Survey: Widespread Use Of Cannabis Among Australian IBD Sufferers

Cannabis use and IBD in Australia
Image: Elionas2

A new survey report has revealed a quarter of Australians with inflammatory bowel disease have used medicinal cannabis to ease their symptoms.

Inflammatory bowel disease (IBD) is a term used to describe disorders involving chronic inflammation of the digestive tract. Types of IBD include ulcerative colitis and Crohn’s disease. According to Crohn’s and Colitis Australia, IBD is becoming more prevalent, affecting approximately 1 in 250 people aged 5-40.

As well as the pain it causes sufferers, IBD has a huge economic impact. A 2007 study commissioned by CCA and conducted by Deloitte Access Economics revealed a $2.7 billion annual cost associated with Crohn’s disease and ulcerative colitis in Australia.

Treatment can be a hit-and-miss affair with conventional medications providing mixed results, and at times some unpleasant side effects. Given IBD’s prevalence and impact, it’s little wonder more Australians are turning to cannabis, which contains cannabinoids with anti-inflammatory attributes*. However, this has its risks – mainly around legal issues.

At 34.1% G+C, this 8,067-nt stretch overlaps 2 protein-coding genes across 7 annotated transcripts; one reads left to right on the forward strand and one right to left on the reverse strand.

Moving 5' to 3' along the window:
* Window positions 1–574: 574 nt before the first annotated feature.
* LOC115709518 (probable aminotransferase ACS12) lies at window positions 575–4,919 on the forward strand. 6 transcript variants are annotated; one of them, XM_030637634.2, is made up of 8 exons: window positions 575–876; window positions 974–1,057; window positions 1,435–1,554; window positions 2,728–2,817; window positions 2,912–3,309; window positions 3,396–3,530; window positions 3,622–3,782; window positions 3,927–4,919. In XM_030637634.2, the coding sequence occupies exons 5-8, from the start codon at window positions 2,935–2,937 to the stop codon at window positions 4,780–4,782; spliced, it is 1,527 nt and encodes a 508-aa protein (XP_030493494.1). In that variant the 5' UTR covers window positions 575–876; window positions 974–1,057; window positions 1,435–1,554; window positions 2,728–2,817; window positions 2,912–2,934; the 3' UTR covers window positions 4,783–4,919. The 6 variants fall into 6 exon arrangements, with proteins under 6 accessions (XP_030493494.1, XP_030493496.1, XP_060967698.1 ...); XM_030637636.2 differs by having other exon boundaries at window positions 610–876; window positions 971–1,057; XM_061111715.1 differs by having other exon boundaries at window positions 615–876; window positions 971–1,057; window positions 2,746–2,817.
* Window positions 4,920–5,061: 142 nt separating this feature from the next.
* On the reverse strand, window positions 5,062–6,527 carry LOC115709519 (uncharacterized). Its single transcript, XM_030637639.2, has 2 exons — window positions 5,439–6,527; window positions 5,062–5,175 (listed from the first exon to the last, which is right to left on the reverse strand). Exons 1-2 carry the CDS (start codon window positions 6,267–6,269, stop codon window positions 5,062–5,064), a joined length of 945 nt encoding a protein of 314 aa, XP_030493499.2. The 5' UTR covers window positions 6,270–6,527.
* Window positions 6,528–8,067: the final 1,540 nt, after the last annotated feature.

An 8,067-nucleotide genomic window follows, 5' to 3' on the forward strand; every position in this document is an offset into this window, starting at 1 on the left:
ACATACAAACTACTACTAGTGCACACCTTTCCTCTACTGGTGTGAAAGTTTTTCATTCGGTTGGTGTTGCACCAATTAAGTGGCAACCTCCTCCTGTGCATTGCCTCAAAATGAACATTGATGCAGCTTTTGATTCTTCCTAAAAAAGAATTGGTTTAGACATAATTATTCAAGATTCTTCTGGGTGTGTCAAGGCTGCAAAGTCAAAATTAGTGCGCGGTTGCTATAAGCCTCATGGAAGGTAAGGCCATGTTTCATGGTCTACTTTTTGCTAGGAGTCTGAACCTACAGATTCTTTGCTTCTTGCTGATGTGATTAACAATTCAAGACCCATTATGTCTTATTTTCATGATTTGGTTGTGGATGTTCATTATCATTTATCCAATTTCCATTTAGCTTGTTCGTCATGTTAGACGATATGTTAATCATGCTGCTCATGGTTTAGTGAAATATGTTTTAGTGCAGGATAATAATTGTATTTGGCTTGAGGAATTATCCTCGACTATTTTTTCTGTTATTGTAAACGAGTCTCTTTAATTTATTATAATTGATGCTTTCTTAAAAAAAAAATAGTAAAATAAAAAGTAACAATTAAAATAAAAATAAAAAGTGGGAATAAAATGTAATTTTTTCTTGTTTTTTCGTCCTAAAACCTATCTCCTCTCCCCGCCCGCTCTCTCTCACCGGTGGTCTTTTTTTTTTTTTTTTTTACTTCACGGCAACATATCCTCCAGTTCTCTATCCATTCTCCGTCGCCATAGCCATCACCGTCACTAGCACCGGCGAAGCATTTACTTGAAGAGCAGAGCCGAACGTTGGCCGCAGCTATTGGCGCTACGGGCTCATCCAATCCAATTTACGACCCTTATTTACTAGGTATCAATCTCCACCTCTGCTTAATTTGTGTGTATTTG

Research conducted by the Lambert Initiative for Cannabinoid Therapeutics at the University of Sydney found a quarter of Australians with IBD have used cannabis, but this has been predominantly sourced from illicit channels. Perhaps reflecting the difficulties in navigating Australia’s medical cannabis system, only three respondents (1.4 percent) used legal pathways provided by the Australian government.

The survey revealed more than 90 percent of patients reported medicinal cannabis use helped with symptom management, primarily in relation to abdominal pain, stress, sleep, cramping and anxiety symptoms. However, there were fewer benefits in relation to symptoms associated with disease pathology.

“This survey is informative to future research in this field and to continuing the discussion around medicinal cannabis for IBD management – particularly so that clinicians may better understand what their patients’ may already be doing to self-manage their symptoms,” said lead author Dr Melissa Benson.

*Side-note: Back in 2018 we reported on a baffling study that found cannabis to be effective in treating some sufferers of Crohn’s Disease, but the assumed reason it worked wasn’t clear – it didn’t appear to be in connection to its anti-inflammatory effects.